This page provides a place for investigators to share code, syntax, software and other tools that they have used in their multiple chronic conditions (MCC) research to help other investigators working on MCC research. Are you willing to share programming code or other resources that may be useful for other MCC investigators? If so, please let us know at 734-647-2200 or email@example.com
Chronic Condition Classification
The chronic condition classification spreadsheet (.xls 101K) was developed by Dr. Wenke Hwang and colleagues in 2001 (see: Hwang W, Weller W, Ireys H, Anderson G. Out-of-Pocket Medical Spending For Care Of Chronic Conditions. Health Affairs, 20, no6 (2001):267-278. DOI: 10.1377/hltaff.20.6.267), and then updated in 2009 (Paez KA, Zhao L, and Hwang W. Rising Out-Of-Pocket Spending For Chronic Conditions: A Ten-Year Trend. Health Affairs, 28, no.1 (2009):15-25. DOI: 10.1377/hlthaff.28.1.15).
To develop this chronic condition classification, two panels of physicians (one with five internists and another with five pediatricians) were convened to review the ICD-9 codes included in the MEPS data, and determine if each fit a definition of a chronic condition (defined as a condition that that "lasted or was expected to last twelve or more months and resulted in functional limitations and/or the need for ongoing medical care").
The scores (from 5 to -5) indicate the extent of the agreement across panel members, with a score of 5 indicating that all five physicians rated the diagnosis as "chronic", and a score of -5 indicating that all five panelists rated a diagnosis as "not chronic". If there is disagreement, the score indicates the extent of the agreement/disagreement (for example, if three physicians say "yes" (+3), one says "no' (-1), and one says "not sure" (0), the final score is 2). The panels could not resolve a few conditions, and "DC" (dental consult) and "PC" (pediatric consult) indicate these cases.
CMS' ICD-9-CM to and from ICD-10-CM and ICD-10-PCS Crosswalk or General Equivalence Mappings
The National Bureau of Economic Research (NBER) has provided information about the Centers for Medicare & Medicaid Services (CMS) ICD-9-CM to and from ICD-10-CM and ICD-10-PCS General Equivalence Mappings, which "makes converting from ICD-9-CM to or from ICD-10-CM and ICD-10-PCS easier." On the site, NBER also provides "processed versions of the files and combined the CM and PCS to make the files easier to use."
- This SQL code (.txt) was several years ago (~7). During the validation process we discovered some local coding practices that did not conform to the Deyo et al. recommendations. Also included is an Excel spreadsheet that we used as the lookup table to score our codes. Comments represent local practices. (Source: Bill Trick)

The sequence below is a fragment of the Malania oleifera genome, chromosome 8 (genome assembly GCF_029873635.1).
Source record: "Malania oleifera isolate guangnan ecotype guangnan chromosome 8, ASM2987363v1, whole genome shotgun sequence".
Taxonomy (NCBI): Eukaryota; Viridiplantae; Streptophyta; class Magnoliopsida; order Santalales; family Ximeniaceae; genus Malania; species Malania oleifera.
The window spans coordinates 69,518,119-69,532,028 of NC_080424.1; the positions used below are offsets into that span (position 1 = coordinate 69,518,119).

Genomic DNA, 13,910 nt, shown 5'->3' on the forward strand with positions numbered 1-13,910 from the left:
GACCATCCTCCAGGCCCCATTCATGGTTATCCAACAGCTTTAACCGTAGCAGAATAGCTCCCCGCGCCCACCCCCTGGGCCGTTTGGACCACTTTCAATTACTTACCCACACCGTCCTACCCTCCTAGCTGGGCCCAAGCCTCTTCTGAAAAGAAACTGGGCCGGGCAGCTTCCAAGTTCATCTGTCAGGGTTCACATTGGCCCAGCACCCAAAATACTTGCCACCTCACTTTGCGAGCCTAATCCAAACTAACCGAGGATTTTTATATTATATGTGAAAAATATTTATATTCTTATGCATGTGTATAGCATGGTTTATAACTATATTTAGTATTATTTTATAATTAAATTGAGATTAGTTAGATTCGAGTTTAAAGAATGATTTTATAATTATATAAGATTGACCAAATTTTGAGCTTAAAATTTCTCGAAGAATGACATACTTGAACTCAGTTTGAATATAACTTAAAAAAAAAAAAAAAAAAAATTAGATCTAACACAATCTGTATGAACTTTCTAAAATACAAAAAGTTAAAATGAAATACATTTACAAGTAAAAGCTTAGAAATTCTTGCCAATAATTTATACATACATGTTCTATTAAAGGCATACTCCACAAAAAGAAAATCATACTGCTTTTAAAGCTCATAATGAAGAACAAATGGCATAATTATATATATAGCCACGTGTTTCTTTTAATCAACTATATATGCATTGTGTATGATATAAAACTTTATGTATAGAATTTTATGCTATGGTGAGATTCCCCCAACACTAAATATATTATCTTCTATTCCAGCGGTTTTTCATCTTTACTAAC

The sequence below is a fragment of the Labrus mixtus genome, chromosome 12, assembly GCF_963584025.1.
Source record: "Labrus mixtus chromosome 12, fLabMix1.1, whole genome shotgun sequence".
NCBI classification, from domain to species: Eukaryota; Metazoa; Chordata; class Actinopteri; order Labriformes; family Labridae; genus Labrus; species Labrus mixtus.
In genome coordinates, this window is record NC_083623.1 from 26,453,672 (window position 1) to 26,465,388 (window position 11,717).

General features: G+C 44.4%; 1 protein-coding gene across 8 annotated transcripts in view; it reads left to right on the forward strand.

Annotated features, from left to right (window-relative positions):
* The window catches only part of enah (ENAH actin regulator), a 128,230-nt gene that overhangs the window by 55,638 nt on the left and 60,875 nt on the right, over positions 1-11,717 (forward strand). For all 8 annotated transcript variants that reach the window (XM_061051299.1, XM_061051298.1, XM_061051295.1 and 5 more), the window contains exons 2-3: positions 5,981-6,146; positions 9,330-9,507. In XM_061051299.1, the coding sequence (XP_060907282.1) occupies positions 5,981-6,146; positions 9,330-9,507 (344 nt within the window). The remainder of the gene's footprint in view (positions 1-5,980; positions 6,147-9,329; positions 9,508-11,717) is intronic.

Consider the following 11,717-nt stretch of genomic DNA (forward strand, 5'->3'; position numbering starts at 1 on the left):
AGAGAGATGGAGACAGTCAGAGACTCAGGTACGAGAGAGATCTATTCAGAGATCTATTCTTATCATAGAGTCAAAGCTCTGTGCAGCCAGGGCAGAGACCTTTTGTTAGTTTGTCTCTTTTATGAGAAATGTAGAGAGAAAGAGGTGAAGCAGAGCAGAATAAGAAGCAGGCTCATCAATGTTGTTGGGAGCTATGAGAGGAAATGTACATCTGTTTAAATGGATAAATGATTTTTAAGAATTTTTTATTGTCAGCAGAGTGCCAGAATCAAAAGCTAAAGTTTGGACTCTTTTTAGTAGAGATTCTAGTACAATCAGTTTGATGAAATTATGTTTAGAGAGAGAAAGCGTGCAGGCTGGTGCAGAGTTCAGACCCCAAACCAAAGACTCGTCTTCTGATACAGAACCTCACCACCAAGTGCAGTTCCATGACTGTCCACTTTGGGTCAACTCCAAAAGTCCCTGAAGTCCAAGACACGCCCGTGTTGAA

- This SAS code (.txt) is older code (~6 years?) and was shared by another institution; we were pleased to see good concordance with our SQL code. (Source: Bill Trick)
Health Outcomes of Interest (HOI)
Observational Medical Outcomes Partnership's open-source library of ten Health Outcomes of Interest (HOI) definitions for use in observational studies.
Health-Related Quality of Life
Centers for Disease Control and Prevention's syntax to recode and/or create Health-Related Quality of Life variables.
Healthcare Costs and Utilization Project (HCUP) Tools
Healthcare Cost and Utilization Project's (HCUP) tools and software for identifying, tracking, analyzing, and comparing statistics on hospital and emergency care.
Grid-Enabled Measures (GEM)
Grid-Enabled Measures (GEM) is a web-based database using a wiki platform that provides researchers and program evaluators with standard measures, tools, and databases. If researchers use the same measures, then eventually they can share data across projects. The wiki platform enables collective improvements and shared learning. Examples of just a few of the many topics for which GEM offers measures are:
- Perceived quality of care
- Social support
- Organizational readiness for change
- Effective communication
- Health literacy/numeracy
GEM also organizes its measures into content areas such as cancer, smoking/tobacco, obesity, and mental health. At the GEM website, users can find content areas and topics, how the topic is defined and where it came from (its theoretical foundation), and download different measures for each topic. Characteristics of the measures (e.g., definition, intended population, reliability, validity) are also available. Users can add to the website, and provide feedback and rate the measures.